Using recycled water from municipal wastewater treatment processes as a source of irrigation water is an important strategy to ensure water security in many arid and semi-arid regions of the world. A long drought in Australia has had a profound impact on its domestic, agricultural and horticultural water supply, as well as environmental water flows.
The research reported in this paper was commissioned to investigate a method for providing a secure supply of irrigation water to the Werribee irrigation district, a major horticultural food growing district near Melbourne.
Economic and technical feasibility was determined using data collected from a pilot-scale plant, from which salt removal, water recovery, and overall process economics were calculated.
The pilot plant consisted of a pre-treatment multimedia filtration unit (MMF) and an electrodialysis reversal (EDR) system with a capacity of approximately 144 kL/day. Treated effluent from a wastewater treatment plant (WWTP) was used as feed water for the desalination pilot plant.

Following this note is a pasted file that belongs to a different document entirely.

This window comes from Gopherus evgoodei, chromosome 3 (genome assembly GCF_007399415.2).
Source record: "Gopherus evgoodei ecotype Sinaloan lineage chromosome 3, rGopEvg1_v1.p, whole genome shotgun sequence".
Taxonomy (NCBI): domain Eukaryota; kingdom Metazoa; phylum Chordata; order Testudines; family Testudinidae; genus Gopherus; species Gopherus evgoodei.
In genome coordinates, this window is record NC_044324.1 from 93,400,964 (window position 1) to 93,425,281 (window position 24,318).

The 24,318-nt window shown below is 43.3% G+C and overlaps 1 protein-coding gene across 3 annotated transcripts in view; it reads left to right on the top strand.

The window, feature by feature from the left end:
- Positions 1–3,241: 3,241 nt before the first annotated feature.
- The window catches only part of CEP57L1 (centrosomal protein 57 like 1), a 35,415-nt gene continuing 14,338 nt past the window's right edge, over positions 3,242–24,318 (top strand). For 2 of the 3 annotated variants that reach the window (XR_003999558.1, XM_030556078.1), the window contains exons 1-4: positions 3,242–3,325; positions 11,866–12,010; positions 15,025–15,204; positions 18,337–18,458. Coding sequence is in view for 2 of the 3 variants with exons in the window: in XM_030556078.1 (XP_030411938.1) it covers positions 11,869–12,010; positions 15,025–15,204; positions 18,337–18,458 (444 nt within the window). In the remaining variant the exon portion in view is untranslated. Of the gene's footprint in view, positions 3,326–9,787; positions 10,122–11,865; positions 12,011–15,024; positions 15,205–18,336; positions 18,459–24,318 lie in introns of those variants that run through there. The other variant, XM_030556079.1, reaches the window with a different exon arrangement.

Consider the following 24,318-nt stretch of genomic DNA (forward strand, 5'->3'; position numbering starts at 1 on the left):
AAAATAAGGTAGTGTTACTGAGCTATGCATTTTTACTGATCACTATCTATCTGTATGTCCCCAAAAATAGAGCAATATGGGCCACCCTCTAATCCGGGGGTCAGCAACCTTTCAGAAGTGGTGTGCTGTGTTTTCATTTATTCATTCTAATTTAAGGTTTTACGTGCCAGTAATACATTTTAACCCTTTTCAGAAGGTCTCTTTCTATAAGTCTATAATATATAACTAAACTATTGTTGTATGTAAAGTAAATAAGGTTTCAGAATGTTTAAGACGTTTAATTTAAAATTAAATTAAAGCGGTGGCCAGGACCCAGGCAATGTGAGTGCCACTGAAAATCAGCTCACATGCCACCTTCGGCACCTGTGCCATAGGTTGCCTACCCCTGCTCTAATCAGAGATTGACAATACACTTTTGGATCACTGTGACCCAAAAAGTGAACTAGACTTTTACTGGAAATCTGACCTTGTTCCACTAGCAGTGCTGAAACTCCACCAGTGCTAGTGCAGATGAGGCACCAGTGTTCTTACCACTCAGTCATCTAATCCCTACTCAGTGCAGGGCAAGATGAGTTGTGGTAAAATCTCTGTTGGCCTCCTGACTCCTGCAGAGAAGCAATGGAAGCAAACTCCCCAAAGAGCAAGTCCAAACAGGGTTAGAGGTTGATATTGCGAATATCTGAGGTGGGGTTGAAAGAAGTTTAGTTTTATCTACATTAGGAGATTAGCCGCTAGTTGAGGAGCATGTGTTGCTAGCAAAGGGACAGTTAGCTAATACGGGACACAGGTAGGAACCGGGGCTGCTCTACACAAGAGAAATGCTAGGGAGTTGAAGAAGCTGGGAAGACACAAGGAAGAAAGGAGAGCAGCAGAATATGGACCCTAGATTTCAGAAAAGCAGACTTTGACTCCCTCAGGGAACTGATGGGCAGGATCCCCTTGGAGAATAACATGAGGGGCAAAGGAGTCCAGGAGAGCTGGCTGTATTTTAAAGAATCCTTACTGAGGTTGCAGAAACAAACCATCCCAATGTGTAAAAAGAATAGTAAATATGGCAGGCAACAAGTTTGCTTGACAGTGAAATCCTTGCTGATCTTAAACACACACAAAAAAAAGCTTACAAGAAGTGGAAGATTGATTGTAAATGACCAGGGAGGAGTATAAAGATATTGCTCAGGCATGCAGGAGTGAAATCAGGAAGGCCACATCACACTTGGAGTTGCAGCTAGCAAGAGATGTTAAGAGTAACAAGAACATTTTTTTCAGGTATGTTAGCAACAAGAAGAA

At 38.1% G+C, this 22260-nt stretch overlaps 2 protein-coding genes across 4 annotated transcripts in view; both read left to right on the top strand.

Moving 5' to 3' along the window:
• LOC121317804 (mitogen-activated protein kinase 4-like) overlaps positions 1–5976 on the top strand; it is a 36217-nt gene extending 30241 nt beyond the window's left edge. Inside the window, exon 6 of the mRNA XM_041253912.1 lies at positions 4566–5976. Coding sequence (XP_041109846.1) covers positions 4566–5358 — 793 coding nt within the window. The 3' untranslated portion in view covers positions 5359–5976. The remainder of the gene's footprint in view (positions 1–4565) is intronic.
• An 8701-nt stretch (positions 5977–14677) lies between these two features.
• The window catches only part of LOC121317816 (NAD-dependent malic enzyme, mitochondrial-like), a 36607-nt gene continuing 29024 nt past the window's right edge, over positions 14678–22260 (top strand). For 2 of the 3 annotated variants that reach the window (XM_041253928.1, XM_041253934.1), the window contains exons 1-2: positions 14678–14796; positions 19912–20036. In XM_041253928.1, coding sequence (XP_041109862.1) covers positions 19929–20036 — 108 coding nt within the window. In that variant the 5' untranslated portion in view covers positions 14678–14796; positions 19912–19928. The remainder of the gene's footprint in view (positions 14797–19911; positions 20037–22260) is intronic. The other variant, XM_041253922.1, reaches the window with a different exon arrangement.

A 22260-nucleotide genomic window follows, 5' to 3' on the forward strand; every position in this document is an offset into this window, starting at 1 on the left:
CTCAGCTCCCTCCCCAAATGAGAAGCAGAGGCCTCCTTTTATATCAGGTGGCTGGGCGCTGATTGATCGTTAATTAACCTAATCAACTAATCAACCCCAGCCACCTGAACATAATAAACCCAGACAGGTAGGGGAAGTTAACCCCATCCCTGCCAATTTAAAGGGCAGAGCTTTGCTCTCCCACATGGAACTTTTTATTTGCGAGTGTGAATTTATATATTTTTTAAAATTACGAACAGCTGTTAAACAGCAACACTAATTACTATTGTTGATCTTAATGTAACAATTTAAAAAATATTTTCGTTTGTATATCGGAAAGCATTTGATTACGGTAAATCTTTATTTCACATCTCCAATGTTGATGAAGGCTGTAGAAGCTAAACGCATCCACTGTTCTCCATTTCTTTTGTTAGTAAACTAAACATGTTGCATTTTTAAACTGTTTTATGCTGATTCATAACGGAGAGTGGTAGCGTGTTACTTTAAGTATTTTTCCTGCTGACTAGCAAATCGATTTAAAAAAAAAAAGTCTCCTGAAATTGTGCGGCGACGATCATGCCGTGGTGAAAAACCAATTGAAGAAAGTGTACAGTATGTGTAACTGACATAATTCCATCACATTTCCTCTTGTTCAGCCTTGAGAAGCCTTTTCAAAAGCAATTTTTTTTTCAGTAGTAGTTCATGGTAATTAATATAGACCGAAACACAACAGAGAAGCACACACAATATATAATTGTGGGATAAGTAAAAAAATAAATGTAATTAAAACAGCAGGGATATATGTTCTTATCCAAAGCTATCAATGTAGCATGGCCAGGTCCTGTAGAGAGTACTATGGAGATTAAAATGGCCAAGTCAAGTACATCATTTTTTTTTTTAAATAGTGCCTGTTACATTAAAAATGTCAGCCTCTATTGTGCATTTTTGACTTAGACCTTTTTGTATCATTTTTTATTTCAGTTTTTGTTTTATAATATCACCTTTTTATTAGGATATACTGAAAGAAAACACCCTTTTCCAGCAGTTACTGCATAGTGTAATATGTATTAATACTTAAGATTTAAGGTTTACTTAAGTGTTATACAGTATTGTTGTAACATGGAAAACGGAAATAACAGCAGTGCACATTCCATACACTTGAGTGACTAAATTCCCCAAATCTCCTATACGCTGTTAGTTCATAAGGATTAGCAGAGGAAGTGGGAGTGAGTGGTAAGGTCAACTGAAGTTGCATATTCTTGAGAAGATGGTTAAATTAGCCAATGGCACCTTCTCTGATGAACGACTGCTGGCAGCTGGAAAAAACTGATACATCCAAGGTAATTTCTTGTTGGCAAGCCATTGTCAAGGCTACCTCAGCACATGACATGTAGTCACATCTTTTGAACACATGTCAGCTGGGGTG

Water quality guidelines for horticulture specify an upper limit for total dissolved solids (TDS) of 375 mg/L. The EDR process reduced TDS from 1104 mg/L to 328 mg/L.
In addition, the process reduced the conductivity of recycled water by 72%, including the removal of 84% calcium, 76% chloride, 59% fluoride, 64% alkalinity, and 60% phosphate. This demonstrates that the EDR treated water is a viable alternative supply.
The power consumption of the EDR plant was found to be 0.6 kWh/kL, and for the media filtration was 0.4 kWh/kL. The total operating cost was estimated to be 18 cents/kL to deliver 82% water recovery.